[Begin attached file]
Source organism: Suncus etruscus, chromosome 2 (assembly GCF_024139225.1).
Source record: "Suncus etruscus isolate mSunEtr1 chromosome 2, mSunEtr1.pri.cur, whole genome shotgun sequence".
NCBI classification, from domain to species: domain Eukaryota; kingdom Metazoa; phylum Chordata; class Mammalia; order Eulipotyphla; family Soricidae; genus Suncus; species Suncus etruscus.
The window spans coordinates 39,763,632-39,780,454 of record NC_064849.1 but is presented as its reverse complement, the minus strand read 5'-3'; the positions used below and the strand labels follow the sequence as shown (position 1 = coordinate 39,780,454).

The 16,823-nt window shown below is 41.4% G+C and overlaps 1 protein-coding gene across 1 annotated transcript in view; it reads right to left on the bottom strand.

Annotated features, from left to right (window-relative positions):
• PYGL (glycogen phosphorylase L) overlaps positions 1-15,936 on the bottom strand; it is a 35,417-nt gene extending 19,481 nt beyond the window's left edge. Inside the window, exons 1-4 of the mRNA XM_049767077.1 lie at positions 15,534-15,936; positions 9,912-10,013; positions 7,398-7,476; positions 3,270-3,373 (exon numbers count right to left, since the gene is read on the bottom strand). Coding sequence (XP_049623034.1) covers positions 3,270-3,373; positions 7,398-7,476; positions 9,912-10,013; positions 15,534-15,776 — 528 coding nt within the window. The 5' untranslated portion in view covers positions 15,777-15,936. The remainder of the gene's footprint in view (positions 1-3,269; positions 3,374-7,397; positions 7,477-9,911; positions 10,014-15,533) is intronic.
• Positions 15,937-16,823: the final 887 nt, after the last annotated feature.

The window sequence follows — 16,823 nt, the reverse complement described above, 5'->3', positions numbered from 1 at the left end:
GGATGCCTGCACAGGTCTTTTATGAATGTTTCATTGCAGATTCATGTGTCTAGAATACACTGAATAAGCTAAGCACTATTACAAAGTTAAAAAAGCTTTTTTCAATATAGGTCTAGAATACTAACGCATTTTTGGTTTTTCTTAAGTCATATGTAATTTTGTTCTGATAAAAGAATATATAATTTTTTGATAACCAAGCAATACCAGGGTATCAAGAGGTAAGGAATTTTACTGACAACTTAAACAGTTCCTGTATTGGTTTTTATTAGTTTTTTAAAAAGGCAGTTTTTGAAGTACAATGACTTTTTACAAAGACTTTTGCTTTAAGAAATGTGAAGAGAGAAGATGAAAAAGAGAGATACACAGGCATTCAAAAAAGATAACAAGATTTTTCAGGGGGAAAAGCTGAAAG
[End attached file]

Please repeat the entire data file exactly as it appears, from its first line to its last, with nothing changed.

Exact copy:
Source organism: Suncus etruscus, chromosome 2 (assembly GCF_024139225.1).
Source record: "Suncus etruscus isolate mSunEtr1 chromosome 2, mSunEtr1.pri.cur, whole genome shotgun sequence".
NCBI classification, from domain to species: domain Eukaryota; kingdom Metazoa; phylum Chordata; class Mammalia; order Eulipotyphla; family Soricidae; genus Suncus; species Suncus etruscus.
The window spans coordinates 39,763,632-39,780,454 of record NC_064849.1 but is presented as its reverse complement, the minus strand read 5'-3'; the positions used below and the strand labels follow the sequence as shown (position 1 = coordinate 39,780,454).

The 16,823-nt window shown below is 41.4% G+C and overlaps 1 protein-coding gene across 1 annotated transcript in view; it reads right to left on the bottom strand.

Annotated features, from left to right (window-relative positions):
• PYGL (glycogen phosphorylase L) overlaps positions 1-15,936 on the bottom strand; it is a 35,417-nt gene extending 19,481 nt beyond the window's left edge. Inside the window, exons 1-4 of the mRNA XM_049767077.1 lie at positions 15,534-15,936; positions 9,912-10,013; positions 7,398-7,476; positions 3,270-3,373 (exon numbers count right to left, since the gene is read on the bottom strand). Coding sequence (XP_049623034.1) covers positions 3,270-3,373; positions 7,398-7,476; positions 9,912-10,013; positions 15,534-15,776 — 528 coding nt within the window. The 5' untranslated portion in view covers positions 15,777-15,936. The remainder of the gene's footprint in view (positions 1-3,269; positions 3,374-7,397; positions 7,477-9,911; positions 10,014-15,533) is intronic.
• Positions 15,937-16,823: the final 887 nt, after the last annotated feature.

The window sequence follows — 16,823 nt, the reverse complement described above, 5'->3', positions numbered from 1 at the left end:
GGATGCCTGCACAGGTCTTTTATGAATGTTTCATTGCAGATTCATGTGTCTAGAATACACTGAATAAGCTAAGCACTATTACAAAGTTAAAAAAGCTTTTTTCAATATAGGTCTAGAATACTAACGCATTTTTGGTTTTTCTTAAGTCATATGTAATTTTGTTCTGATAAAAGAATATATAATTTTTTGATAACCAAGCAATACCAGGGTATCAAGAGGTAAGGAATTTTACTGACAACTTAAACAGTTCCTGTATTGGTTTTTATTAGTTTTTTAAAAAGGCAGTTTTTGAAGTACAATGACTTTTTACAAAGACTTTTGCTTTAAGAAATGTGAAGAGAGAAGATGAAAAAGAGAGATACACAGGCATTCAAAAAAGATAACAAGATTTTTCAGGGGGAAAAGCTGAAAG